HC Deb 01 November 1916 vol 86 cc1736-7W

asked the Home Secretary how many of the untried Irish prisoners now detained in this country have been, directly or indirectly, offered release on condition that they joined the British Army; how many of them have been successfully seduced; what special punishment, in addition to continued imprisonment, follows refusal; under what law is this offer made, if the men were guilty and deserved imprisonment; and how is the offer distinguishable from the offence of seduction from allegiance for Which Roger Casement has been hanged?


The answer to the first part of the question is none. The remainder does not arise.


asked the Home Secretary whether any new instructions have been issued to the commandant at Frongoch Camp with reference to the treatment of the Irish prisoners; if he will state what concessions have been granted; if there is any improvement in the dietary scale and general surroundings; and if the contractor who supplied the meat which was condemned as unfit for human use has been prosecuted?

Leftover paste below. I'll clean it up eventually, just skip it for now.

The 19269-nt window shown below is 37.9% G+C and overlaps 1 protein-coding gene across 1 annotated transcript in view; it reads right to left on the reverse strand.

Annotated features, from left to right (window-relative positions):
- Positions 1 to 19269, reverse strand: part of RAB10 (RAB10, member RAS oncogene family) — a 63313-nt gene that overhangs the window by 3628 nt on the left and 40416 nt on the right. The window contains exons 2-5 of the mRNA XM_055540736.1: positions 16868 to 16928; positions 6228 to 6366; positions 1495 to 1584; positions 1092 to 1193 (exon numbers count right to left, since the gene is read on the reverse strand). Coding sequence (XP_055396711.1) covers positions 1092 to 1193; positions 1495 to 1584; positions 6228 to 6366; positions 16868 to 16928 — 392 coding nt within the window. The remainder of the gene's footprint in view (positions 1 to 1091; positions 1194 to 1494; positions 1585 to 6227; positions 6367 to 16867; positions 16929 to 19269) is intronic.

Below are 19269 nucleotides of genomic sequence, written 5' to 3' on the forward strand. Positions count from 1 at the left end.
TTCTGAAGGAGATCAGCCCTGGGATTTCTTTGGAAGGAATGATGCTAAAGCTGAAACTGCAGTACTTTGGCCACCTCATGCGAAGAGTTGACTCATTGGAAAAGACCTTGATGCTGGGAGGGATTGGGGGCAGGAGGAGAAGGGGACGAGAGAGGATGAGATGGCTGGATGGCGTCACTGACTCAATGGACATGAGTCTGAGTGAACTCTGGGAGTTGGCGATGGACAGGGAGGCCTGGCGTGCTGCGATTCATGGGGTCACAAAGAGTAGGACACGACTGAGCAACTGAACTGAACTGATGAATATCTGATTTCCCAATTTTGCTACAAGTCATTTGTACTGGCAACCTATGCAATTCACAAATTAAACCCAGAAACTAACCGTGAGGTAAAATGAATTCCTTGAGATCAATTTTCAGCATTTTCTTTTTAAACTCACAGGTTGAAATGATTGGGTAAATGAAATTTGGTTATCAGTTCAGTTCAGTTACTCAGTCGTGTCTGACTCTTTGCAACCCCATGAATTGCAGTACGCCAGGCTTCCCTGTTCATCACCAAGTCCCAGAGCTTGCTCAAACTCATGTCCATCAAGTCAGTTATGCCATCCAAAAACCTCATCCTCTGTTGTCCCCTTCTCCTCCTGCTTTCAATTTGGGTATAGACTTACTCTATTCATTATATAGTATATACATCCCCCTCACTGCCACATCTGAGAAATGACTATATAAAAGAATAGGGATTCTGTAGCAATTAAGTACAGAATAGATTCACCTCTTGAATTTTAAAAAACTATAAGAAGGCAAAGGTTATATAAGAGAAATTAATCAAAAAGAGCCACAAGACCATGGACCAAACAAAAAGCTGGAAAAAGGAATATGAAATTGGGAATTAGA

I would refer the hon. Member to the statements I made in the Debate on 26th October and on many other occasions in reply to questions with regard to the treatment of the Irish prisoners at Frongoch, and the food supplied to them. They have been transferred to the North Camp, which I understand they prefer to their former quarters in the South Camp. Though some of the meat had to be condemned on one occasion, I am not aware that the circumstances were such as to justify any proceedings against the contractor. The matter was one for the local military authorities to deal with.